For most people, networking is the main reason for attending a conference. This is also the most difficult motivation to justify to your boss. It’s intangible, it will certainly help you, and it may help the company. The great thing about networking is, it never stops. During session breaks, workshops, evening events, even at check-in and checkout, there is always an opportunity to meet and talk to people.
Social networking is an uncomfortable experience for many of us, but a conference setting is different. There are so many areas of common interest, that develop during brief conversations, that networking just occurs naturally. If you are one-man band, or work in a small team, it’s great to get out and see that your challenges, are in fact, shared challenges.
I belong to the FEA community, and it’s surprising how small that is. Over the years, developing contacts and mutual areas of interest has been extraordinarily beneficial. There is a natural serendipity effect. Your next job, or area of interest, might well be a result of conference networking. That, however is not something you can put on your expense justification!
Presenting a conference paper is a daunting prospect to many. I get nervous after 40 years. However, if you can overcome inhibitions, then it is the pinnacle of networking activity. A good paper, well presented will stimulate interest and get you known amongst your peers. It is a good way to try out new ideas, or run through an analysis process. My favorite papers tell an interesting engineering story. What was the challenge, how did the engineer tackle it, and the punchline – how were those challenges overcome. If it is an analysis technique I’ve seen many times before, I don’t care. It’s always interesting to hear it in a new context. Many colleagues share that viewpoint. So, if you have a paper germinating, then nurture it. As a counterpoint, I stopped going to research orientated conferences a long time ago. 15-minute summaries of esoteric theories usually give me a headache.
Many people attend conferences to reinforce their knowledge, in particular areas. It’s a good idea to target papers of interest and have a roadmap. Good abstracts really help nail relevant papers. This is where multiple track conferences can be a mixed blessing. There is a lot more content, but the logistics of getting from hall A to hall Z can be challenging. Well organized conferences with a good track record of timekeeping give the best opportunity for cherry picking. I have been to conferences where quantity of papers seemed to be the primary objective, with only 10 minutes per paper. For me, they became just a frenetic sea of activity.
My first conference was many years ago at Swansea University. My company was exploring new methodologies in fracture mechanics. I attended a paper given by a recent PhD, and the work reported fitted exactly with our objectives. The net result was photocopying a bound copy of his 400-page thesis (no electronic copies in those days). For the next 18 months, this was our bible as we turned the theory into a working method.
Two friends impressed me at a conference a few years ago. They were on a mission to find best practices in a specific FEA technology area, and find out what competing companies were doing in that field. They had a plan which included targeted papers, vendors and the scope of a report back to their company. I’m sure that promised deliverable had a lot to do with the expense justification!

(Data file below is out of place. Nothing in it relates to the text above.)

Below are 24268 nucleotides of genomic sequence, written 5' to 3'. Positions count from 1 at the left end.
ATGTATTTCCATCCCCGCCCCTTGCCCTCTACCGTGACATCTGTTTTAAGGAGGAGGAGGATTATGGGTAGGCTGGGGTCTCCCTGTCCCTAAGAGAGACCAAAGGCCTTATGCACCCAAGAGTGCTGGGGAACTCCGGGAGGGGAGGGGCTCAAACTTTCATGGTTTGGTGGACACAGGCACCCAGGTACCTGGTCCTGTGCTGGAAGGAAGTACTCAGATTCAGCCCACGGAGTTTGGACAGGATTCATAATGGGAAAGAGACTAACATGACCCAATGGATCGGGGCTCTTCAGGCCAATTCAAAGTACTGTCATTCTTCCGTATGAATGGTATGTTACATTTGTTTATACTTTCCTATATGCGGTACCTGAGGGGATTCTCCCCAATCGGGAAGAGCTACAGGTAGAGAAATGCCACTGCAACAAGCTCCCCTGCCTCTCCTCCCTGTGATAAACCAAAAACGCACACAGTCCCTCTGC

The expense justification is often the biggest hurdle of getting to a conference. That’s one reason I like presenting mini training courses at NAFEMS conferences. My hope is that it helps the justification, for at least some of the engineers attending.
Keynote speeches vary, from pedestrian state of the union addresses, to stimulating and occasionally startling revelations of new technology directions. I’ve been very impressed with the last three NAFEMS World Congresses. Leading automotive companies have laid out their visions for analysis, underscoring the new drives towards safety and efficiency. Any engineer working in this field could not fail to get a grasp of the directions that industry is taking. A careful look at the abstracts and the speaker bios can you give you some sense of what type of speech you’re going to get. Do bear in mind though, that a groundbreaking speech means it is going to be tough to get face-time with the speaker!
Association conferences, such as a AIAA, SAMPE, NEFEMS, etc. bringing together a range of vendors in one place. If you’re trying to get a handle on available technology, or shopping for a new FEA solution, it’s a great place to start. You’re not going to complete a full evaluation in half an hour, but you will get a good sense of the software’s look and feel and broad capabilities. If you get lucky, then you may find engaging technical staff, who will be keen to tell you more about their products. This could be used as a first round, to make contacts and then follow-up for more in-depth evaluations. If you are on this kind of mission, go armed with a clear set of bullet points to address. Timing is important, if you can bear to cut out some presentations, then you will be very welcome in the exhibition hall, during the dreaded slack periods.
So, a conference experience is very much about deciding what you want to get from it. If you want to have a fun few days, meet up with old colleagues, make some new friends and maybe pick up some information in passing, then in my book, there’s nothing wrong with that!
On the other hand, if you’re on a mission and you want to get maximum payback from your attendance, then with good planning and execution you stand a good chance of success. If you find the conference doesn’t deliver for you, and that sometimes happens, then treat that as a lesson learned. It just won’t be on your calendar next year!